Skip to main content
Login | Suomeksi | På svenska | In English

Browsing by Author "Kurki, Anna-Leena"

Sort by: Order: Results:

  • Kurki, Anna-Leena (2010)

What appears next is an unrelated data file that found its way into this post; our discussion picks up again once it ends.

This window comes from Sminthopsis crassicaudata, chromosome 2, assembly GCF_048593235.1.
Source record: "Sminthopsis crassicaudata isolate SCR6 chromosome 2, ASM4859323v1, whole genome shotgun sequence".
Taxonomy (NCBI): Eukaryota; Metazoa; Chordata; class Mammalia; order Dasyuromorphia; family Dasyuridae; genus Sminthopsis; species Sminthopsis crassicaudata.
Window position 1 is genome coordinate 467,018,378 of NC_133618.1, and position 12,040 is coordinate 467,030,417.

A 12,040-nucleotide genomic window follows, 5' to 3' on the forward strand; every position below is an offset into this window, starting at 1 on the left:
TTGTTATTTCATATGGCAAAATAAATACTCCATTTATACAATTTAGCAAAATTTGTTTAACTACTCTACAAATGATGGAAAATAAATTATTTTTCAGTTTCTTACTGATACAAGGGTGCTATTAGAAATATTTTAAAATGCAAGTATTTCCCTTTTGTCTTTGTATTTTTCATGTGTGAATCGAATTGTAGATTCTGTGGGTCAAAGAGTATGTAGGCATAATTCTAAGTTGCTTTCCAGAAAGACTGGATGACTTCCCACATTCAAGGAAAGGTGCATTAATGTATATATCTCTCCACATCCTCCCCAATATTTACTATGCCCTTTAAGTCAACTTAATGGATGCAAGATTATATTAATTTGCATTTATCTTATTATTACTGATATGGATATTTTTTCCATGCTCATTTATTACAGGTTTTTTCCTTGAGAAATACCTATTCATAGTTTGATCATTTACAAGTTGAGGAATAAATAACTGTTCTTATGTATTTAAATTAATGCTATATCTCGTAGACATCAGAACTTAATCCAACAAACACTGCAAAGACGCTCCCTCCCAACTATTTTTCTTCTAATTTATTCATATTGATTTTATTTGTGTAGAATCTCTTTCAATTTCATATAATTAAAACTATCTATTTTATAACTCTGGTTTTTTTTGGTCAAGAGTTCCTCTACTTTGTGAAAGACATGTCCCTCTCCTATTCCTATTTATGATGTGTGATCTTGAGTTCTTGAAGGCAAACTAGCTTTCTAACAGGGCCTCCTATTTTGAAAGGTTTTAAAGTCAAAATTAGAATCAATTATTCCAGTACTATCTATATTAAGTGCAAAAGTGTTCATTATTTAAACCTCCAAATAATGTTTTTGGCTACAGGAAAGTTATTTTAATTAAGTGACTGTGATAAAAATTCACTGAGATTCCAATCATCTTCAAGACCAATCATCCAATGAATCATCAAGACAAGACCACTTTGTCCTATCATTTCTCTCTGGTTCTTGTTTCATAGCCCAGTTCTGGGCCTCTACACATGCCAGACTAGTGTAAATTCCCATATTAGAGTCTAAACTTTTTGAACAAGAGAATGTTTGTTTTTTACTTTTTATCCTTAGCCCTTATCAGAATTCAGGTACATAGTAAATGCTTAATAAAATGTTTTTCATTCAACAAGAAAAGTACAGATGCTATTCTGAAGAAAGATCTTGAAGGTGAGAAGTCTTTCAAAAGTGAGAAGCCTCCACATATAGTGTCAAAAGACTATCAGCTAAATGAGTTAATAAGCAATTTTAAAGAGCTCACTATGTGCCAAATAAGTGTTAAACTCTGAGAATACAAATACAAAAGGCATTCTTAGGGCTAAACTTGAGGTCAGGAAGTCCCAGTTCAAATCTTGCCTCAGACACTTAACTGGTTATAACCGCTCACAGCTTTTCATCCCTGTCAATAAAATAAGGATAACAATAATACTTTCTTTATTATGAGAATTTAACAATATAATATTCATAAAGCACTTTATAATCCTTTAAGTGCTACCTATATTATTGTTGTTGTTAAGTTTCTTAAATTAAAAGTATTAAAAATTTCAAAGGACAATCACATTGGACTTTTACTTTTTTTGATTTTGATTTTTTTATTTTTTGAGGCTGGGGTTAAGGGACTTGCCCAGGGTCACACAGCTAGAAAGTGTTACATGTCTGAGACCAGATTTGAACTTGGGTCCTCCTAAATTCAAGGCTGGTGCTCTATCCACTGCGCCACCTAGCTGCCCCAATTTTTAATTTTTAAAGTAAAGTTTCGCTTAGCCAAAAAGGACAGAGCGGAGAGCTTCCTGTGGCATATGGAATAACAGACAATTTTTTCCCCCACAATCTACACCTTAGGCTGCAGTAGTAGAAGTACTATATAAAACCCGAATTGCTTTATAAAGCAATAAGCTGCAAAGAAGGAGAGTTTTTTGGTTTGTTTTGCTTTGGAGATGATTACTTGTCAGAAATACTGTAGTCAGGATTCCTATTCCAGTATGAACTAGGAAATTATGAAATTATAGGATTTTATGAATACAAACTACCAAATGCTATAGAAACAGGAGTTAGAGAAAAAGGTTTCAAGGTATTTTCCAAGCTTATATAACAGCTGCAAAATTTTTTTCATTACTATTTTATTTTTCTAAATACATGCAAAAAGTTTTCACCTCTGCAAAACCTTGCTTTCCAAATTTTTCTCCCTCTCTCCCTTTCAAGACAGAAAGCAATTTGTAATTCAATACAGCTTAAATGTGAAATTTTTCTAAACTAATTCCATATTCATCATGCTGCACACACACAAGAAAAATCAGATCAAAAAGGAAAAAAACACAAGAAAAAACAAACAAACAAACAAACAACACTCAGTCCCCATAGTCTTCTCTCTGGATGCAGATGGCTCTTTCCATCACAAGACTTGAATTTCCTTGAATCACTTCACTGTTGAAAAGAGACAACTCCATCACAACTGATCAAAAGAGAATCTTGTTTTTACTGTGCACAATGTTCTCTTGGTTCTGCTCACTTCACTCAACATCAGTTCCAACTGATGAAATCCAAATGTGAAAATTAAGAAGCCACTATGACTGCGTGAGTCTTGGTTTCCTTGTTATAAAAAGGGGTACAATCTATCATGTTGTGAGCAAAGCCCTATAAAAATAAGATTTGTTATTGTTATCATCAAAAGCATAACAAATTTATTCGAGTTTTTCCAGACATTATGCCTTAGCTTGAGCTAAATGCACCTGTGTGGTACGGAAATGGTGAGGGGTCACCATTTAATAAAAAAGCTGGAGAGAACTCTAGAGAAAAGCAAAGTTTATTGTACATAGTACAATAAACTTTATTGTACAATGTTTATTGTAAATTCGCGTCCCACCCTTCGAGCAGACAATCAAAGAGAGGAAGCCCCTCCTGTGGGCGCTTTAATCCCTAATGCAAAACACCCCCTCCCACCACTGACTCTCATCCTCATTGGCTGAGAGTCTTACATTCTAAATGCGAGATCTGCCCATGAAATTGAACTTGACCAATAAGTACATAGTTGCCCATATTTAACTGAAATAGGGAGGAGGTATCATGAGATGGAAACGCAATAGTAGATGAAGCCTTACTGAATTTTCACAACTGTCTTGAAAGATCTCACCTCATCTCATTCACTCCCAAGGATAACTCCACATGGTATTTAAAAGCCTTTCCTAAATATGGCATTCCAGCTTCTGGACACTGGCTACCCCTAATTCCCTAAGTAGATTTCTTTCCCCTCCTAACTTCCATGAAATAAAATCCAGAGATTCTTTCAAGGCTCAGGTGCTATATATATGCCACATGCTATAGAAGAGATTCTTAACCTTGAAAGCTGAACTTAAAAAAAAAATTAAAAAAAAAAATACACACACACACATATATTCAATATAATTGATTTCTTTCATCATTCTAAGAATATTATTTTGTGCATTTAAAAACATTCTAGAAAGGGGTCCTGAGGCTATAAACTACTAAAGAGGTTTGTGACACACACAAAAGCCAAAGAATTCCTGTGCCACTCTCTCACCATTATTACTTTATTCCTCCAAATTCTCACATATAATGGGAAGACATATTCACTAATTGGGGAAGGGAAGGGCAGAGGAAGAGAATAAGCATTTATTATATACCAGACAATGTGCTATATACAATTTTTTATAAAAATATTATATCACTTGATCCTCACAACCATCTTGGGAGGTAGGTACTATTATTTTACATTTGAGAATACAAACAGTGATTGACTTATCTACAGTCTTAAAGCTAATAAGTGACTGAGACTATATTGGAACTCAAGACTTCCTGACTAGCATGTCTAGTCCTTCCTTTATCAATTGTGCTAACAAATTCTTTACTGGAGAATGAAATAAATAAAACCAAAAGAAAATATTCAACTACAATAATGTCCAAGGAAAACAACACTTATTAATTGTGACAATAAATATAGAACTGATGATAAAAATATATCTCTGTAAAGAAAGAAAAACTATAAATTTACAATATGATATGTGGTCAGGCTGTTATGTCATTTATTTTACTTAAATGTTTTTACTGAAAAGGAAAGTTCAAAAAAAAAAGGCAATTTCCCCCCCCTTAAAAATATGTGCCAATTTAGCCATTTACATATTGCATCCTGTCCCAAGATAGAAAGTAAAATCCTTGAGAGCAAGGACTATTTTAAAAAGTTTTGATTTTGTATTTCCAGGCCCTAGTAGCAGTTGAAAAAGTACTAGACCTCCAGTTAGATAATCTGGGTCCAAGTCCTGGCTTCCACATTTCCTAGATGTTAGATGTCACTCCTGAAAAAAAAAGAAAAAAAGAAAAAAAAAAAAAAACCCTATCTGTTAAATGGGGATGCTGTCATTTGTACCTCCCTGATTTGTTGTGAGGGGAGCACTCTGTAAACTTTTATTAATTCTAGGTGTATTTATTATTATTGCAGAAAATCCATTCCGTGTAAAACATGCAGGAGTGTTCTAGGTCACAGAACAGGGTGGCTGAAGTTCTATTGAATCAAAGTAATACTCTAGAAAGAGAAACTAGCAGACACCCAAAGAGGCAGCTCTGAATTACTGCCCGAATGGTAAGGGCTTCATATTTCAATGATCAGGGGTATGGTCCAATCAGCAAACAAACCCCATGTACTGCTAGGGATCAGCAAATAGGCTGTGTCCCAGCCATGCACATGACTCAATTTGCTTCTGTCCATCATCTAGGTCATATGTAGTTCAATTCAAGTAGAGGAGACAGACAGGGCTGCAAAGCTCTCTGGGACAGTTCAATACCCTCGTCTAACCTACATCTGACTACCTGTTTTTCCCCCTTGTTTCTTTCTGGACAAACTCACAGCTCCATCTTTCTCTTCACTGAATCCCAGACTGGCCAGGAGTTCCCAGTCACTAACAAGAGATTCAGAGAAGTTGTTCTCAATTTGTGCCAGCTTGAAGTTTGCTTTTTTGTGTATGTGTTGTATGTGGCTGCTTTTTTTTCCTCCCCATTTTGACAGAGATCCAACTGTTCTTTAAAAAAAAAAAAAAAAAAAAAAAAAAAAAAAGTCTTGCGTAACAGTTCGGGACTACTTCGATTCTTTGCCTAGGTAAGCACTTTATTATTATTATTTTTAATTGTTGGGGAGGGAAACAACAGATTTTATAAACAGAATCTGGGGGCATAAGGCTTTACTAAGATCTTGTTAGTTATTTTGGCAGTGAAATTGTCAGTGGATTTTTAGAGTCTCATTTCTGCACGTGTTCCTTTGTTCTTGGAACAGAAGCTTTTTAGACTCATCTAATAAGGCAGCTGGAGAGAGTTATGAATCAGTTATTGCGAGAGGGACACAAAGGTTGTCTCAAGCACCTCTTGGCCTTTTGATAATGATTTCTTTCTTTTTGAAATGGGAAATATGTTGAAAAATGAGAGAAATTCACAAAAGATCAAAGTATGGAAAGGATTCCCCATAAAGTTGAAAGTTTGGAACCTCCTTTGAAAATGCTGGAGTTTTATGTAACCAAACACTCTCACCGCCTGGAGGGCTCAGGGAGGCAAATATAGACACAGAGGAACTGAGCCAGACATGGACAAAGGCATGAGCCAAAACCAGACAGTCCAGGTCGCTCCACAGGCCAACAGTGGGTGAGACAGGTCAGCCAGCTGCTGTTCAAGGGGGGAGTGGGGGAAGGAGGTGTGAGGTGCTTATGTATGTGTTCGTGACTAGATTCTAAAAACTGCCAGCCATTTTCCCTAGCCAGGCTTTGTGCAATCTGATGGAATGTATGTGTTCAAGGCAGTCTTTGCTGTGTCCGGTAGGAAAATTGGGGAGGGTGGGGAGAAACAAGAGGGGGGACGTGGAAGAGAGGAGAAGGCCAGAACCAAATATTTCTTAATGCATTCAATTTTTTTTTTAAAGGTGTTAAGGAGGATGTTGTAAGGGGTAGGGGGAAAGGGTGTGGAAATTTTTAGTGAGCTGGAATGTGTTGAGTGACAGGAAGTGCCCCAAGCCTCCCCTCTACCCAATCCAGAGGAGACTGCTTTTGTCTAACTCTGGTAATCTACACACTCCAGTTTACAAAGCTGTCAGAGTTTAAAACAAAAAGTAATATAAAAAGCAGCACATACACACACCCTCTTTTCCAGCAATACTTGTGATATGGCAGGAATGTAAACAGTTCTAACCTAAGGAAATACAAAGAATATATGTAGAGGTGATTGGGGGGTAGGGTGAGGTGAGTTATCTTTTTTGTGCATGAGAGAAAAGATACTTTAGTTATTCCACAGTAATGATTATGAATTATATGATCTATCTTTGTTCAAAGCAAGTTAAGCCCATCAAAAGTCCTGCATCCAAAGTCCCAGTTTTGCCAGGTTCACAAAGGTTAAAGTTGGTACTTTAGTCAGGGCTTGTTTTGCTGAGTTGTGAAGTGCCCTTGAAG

Working life is changing. The core of the change is change in the production and service concepts of organizations. Changes at work are connected to problems in the well-being of employees. To respond to this challenge, occupational health care must develop a course of action. A group of occupational health care units has developed new activity theory-based methods, the object of which is to change the service concept of occupational health care. The focus is on the changes and disturbances in work activity. My aim was to study this development from the perspective of knowledge management; to clarify directors'/ managers' conceptions of the content and object of their managerial work and the tensions included in these conceptions; to examine the learning process involved in these methods and to bring to light the problems, developmental needs and challenges during the implementation and consolidation phases of the process. This was a case study which included 10 occupational health care units using or being trained to use activity theory-based methods. My data consisted of interviews with directors/managers and recordings of the meetings; 20 directors/ managers are represented; I interviewed seven directors/ managers who represented four units. Directors'/ managers' conceptions of the content and object of managerial work were divided into eight categories of description, which I connected to the historical forms of organizations and types of management. Intuitive and rational management are historically older forms of management. The categories of description representing intuitive and rational management contained many internal tensions, i.e. they do not satisfy the demands of the environment. On the other hand, the categories of description which represented management by results and the control of the development process contained very few or no tensions at all; they are effective in the present environment of occupational health care. The learning process of activity theory-based methods has been expansive in nature. The occupational health care units studied are in different phases of the learning process, and these processes have been different. In three units the focus was on work development; in one unit the focus was on development of the service concept. The most central problems, challenges and developmental needs during the implementation phase were related to learning and spreading of methods inside one's own unit, and during the consolidation phase to working with partners.